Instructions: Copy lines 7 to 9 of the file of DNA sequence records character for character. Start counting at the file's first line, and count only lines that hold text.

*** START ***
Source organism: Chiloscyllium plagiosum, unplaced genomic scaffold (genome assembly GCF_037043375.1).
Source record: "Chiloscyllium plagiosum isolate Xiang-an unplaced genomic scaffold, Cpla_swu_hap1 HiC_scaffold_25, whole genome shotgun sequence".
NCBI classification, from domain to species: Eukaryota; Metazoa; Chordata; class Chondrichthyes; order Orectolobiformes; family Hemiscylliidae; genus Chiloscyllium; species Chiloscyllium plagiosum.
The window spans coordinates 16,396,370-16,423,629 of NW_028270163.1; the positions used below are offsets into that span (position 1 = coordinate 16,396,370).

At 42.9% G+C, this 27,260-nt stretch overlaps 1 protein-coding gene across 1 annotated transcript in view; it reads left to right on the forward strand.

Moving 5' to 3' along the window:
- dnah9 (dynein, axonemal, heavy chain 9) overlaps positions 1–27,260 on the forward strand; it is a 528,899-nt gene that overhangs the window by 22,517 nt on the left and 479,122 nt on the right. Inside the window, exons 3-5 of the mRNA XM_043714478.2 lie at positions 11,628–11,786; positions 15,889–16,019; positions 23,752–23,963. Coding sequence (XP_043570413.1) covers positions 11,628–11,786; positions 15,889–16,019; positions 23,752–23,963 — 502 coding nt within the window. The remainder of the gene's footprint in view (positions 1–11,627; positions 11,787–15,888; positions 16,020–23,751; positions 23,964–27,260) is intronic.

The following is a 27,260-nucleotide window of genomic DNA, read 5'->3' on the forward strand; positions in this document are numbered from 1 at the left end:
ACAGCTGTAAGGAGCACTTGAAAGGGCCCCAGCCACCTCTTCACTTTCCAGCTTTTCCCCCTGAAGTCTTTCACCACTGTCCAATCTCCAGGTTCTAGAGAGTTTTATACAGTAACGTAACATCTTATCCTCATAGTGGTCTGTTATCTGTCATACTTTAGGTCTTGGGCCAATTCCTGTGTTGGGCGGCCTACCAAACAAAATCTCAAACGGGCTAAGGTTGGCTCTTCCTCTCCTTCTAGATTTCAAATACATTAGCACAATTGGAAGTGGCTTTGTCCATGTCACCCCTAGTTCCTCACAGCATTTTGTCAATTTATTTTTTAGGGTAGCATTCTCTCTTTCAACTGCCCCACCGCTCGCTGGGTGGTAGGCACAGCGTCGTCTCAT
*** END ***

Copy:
- dnah9 (dynein, axonemal, heavy chain 9) overlaps positions 1–27,260 on the forward strand; it is a 528,899-nt gene that overhangs the window by 22,517 nt on the left and 479,122 nt on the right. Inside the window, exons 3-5 of the mRNA XM_043714478.2 lie at positions 11,628–11,786; positions 15,889–16,019; positions 23,752–23,963. Coding sequence (XP_043570413.1) covers positions 11,628–11,786; positions 15,889–16,019; positions 23,752–23,963 — 502 coding nt within the window. The remainder of the gene's footprint in view (positions 1–11,627; positions 11,787–15,888; positions 16,020–23,751; positions 23,964–27,260) is intronic.

The following is a 27,260-nucleotide window of genomic DNA, read 5'->3' on the forward strand; positions in this document are numbered from 1 at the left end:
ACAGCTGTAAGGAGCACTTGAAAGGGCCCCAGCCACCTCTTCACTTTCCAGCTTTTCCCCCTGAAGTCTTTCACCACTGTCCAATCTCCAGGTTCTAGAGAGTTTTATACAGTAACGTAACATCTTATCCTCATAGTGGTCTGTTATCTGTCATACTTTAGGTCTTGGGCCAATTCCTGTGTTGGGCGGCCTACCAAACAAAATCTCAAACGGGCTAAGGTTGGCTCTTCCTCTCCTTCTAGATTTCAAATACATTAGCACAATTGGAAGTGGCTTTGTCCATGTCACCCCTAGTTCCTCACAGCATTTTGTCAATTTATTTTTTAGGGTAGCATTCTCTCTTTCAACTGCCCCACCGCTCGCTGGGTGGTAGGCACAGCGTCGTCTCAT